Ventilation Inhomogeneity and Lung Clearance Index

We recently finished another round of our increasingly popular Volunteer Orientation Course. As part of the final assignment members were tasked to write an original piece of work to share with the profession, the contributions were of the highest quality. Below is the great piece of work written by  Riccardo Guarise.

Pulmonary function tests play a fundamental role in the diagnosis and management of respiratory diseases. This is why research has always tried to direct itself towards their development and refinement.

The Lung Clearance Index (LCI) is an indicator of ventilation inhomogeneity derived from the Multiple Breath Washout Test (MBW). LCI appeared for the first time in 1952 thanks to the development of rapid response gas analyzers, such as the mass spectrometer. On a practical level, the MBW consists in breathing an inert tracer gas at tidal volume through a closed circuit.

Tracer gases could be exogenous like sulfur hexafluoride and helium for which a pre-phase of wash in is required and endogenous or resident as nitrogen. Through the analyses of end-tidal concentration of oxygen and carbon dioxide, a software derives indirectly the downward progression of the exhaled tracer gas that has to reach 1/40th of its initial concentration to declare the test concluded. This specific concentration is an agreement based on gas analyzer accuracy.

The analysis of the gas trend allows to calculate LCI defined as the number of Functional Residual Capacities (FRC) required to achieve 1/40th of tracer gas initial concentration.

LCI has been set aside for a long time since 1952 and has been back in vogue from the early 80’s thanks to the Lung Model theories of Crawford, Paiva and Verbanck (references 2-9). What emerges from their work is that the damage caused by respiratory diseases is not uniform but it develops heterogeneously and earlier than expected from peripheral airways. The specific differences between pulmonary regions, the different emptying and sequential filling of lung units, and the structural asymmetry present at acinar level are physiological phenomena that subsist also in healthy lungs but are accentuated by pathological processes such as inflammation of the airways, mucus plugging, the presence of atelectasis and bronchiectasis.

MBW and specifically LCI offer important advantages and cues to understand pathophysiology and progression of respiratory diseases such as Asthma, COPD and Cystic Fibrosis,.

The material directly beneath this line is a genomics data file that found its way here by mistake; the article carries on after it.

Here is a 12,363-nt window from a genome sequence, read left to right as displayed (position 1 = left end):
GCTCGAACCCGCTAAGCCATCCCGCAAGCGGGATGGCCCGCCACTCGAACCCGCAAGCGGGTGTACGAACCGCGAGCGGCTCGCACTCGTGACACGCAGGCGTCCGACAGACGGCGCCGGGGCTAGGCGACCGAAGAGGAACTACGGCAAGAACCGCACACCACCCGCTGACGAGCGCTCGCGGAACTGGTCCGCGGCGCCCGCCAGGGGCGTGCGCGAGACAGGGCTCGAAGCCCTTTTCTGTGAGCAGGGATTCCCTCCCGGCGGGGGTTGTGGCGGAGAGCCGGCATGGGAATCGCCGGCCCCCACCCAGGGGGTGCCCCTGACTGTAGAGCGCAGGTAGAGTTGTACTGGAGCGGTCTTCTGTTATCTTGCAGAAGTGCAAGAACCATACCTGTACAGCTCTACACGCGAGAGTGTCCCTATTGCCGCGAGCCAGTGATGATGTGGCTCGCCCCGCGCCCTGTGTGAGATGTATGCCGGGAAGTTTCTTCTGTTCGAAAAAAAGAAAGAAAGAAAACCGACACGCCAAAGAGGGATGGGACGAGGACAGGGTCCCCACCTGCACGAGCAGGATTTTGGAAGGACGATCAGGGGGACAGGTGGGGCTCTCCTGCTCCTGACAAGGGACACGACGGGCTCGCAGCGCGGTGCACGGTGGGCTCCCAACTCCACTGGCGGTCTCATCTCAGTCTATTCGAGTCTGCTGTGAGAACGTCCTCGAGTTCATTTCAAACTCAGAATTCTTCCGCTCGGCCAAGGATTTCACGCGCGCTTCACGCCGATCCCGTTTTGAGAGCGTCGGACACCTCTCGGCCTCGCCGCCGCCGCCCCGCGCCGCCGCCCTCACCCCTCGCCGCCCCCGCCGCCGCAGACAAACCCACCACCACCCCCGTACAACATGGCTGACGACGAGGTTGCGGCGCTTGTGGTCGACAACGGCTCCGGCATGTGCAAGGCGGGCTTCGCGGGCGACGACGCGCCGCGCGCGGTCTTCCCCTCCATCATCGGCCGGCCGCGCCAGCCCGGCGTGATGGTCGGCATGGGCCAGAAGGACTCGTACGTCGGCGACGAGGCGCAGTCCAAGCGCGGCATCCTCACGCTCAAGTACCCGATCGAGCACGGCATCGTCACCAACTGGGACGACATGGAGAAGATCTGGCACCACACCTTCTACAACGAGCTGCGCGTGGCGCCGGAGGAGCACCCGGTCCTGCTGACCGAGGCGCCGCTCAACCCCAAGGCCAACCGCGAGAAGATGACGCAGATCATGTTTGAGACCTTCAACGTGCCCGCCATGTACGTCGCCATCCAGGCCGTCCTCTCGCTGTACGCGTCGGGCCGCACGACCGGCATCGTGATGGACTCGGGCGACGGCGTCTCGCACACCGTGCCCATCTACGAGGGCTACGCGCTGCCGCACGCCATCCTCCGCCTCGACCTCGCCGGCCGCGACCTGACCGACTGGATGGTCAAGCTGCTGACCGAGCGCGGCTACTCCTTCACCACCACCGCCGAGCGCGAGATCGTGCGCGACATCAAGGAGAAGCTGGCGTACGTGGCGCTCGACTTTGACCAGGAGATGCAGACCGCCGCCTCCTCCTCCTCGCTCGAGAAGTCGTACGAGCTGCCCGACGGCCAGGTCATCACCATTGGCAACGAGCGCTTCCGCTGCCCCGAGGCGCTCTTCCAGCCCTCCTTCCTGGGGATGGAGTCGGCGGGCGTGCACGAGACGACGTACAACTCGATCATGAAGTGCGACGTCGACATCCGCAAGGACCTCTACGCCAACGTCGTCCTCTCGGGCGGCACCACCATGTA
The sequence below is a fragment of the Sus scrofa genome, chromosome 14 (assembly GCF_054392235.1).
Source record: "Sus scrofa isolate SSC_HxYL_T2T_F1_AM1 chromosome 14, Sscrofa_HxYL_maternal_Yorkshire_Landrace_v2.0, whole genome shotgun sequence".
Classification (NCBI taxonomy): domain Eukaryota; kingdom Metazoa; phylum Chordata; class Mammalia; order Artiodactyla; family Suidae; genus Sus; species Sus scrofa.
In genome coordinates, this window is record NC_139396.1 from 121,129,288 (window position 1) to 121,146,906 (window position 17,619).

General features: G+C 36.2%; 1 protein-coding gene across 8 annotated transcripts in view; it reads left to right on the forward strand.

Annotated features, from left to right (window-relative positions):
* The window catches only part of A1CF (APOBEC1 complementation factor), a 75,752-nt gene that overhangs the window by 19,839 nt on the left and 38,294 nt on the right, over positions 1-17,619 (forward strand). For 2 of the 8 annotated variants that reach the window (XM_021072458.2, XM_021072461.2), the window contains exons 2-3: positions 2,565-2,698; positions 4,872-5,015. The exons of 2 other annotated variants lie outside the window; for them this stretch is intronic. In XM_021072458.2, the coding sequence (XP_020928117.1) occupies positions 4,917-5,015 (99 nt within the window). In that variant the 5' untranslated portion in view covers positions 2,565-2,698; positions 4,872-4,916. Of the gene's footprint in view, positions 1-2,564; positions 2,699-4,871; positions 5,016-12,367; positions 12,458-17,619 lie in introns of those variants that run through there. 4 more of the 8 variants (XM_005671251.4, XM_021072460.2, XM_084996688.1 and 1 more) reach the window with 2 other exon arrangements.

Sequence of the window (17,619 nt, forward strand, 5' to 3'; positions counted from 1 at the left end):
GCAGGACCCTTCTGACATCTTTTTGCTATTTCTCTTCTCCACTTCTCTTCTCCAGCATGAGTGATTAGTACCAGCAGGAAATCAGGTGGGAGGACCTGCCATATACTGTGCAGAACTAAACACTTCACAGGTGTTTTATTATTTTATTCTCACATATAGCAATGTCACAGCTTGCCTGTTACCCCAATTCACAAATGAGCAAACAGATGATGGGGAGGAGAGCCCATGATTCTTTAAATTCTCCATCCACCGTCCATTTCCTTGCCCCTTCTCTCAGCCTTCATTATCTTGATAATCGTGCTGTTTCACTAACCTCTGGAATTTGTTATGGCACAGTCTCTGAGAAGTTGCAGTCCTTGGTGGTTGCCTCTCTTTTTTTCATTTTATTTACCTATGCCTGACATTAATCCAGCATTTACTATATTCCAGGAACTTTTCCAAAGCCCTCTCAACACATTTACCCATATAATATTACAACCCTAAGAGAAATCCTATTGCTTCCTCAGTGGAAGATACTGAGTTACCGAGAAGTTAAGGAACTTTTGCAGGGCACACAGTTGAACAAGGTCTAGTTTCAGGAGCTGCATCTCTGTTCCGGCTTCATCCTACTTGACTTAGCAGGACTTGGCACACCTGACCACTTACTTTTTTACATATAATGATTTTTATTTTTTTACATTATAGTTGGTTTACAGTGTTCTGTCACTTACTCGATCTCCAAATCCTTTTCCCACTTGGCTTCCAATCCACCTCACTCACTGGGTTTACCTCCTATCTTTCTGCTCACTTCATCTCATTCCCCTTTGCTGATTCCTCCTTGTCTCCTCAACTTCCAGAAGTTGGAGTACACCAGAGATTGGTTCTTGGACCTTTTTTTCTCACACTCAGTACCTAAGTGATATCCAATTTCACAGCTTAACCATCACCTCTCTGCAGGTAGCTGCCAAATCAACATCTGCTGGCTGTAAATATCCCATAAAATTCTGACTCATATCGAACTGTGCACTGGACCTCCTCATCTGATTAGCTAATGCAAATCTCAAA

LCI has proven the ability to detect lung damage early than usual spirometry indices like FEV1, FEV0.5, FEF25-75 in CF patients. A strong correlation between LCI and CT damage indices like HRCT score and Brody II has been demonstrated among CF patients . Despite LCI is more sensitive than FEV1 in detecting structural parenchymal changes, it seems to be less specific. The major limitations of MBW test are that:

  • There are more than one traces gases;
  • Different commercially available equipments with different calculation algorithms;
  • LCI and the other MBW test indices derived from a particular brand equipment and a specific traces gas have their own clinimetrics;
  • Scientific papers have not yet reached a sample size bigger enough to clarify clinical statistic properties due to this equipment variability;
  • Despite an higher feasibility especially among children, it is a time consuming test that require a operator specific training and a formal post-test quality assessment.

It is still of current importance to deepen the knowledge of the physiological and patho-physiological mechanisms of ventilation and MBW could lead to potential insights in the screening and management of respiratory diseases. Despite LCI has not been able to detect changes in short-term physiotherapy interventions, further studies with higher sample size and methodological quality are required along with an more robust assessment of clinimetric properties of MBW apparatus and indices.


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  3. Paiva, Manuel, et al. “Inspired volume dependence of the slope of the alveolar plateau.” Respiration physiology 56.3 (1984): 309-325.
  4. Paiva, Manuel, and L. A. Engel. “Model analysis of gas distribution within human lung acinus.” Journal of Applied Physiology 56.2 (1984): 418-425.
  5. Crawford, A. B., et al. “Convection-and diffusion-dependent ventilation maldistribution in normal subjects.” Journal of Applied Physiology 59.3 (1985): 838-846.
  6. Crawford, A. B., et al. “Convection-and diffusion-dependent ventilation maldistribution in normal subjects.” Journal of Applied Physiology 59.3 (1985): 838-846.
  7. Paiva, Manuel, Sylvia Verbanck, and Alain van Muylem. “Diffusion-dependent contribution to the slope of the alveolar plateau.” Respiration physiology 72.3 (1988): 257-270.
  8. Crawford, A. B., et al. “Effect of lung volume on ventilation distribution.” Journal of Applied Physiology 66.6 (1989): 2502-2510.
  9. VERBANCK, SYLVIA; PAIVA, MANUEL. Model simulations of gas mixing and ventilation distribution in the human lung. Journal of Applied Physiology, 1990, 69.6: 2269-2279.
  10. Kent, Lisa, et al. “Lung clearance index: evidence for use in clinical trials in cystic fibrosis.”Journal of Cystic Fibrosis 13.2 (2014): 123-138.
  11. Kouroukli, E., et al. “P121 Short-term effect of physiotherapy on Lung Clearance Index among patients with cystic fibrosis.” Journal of Cystic Fibrosis 17 (2018): S93.
  12. Fuchs, Susanne I., et al. “Shortterm effect of physiotherapy on variability of the lung clearance index in children with cystic fibrosis.” Pediatric pulmonology 45.3 (2010): 301-306.
  13. Horsley, Alex. “Non-invasive assessment of ventilation maldistribution in lung disease using multiple breath inert gas washouts.” (2009).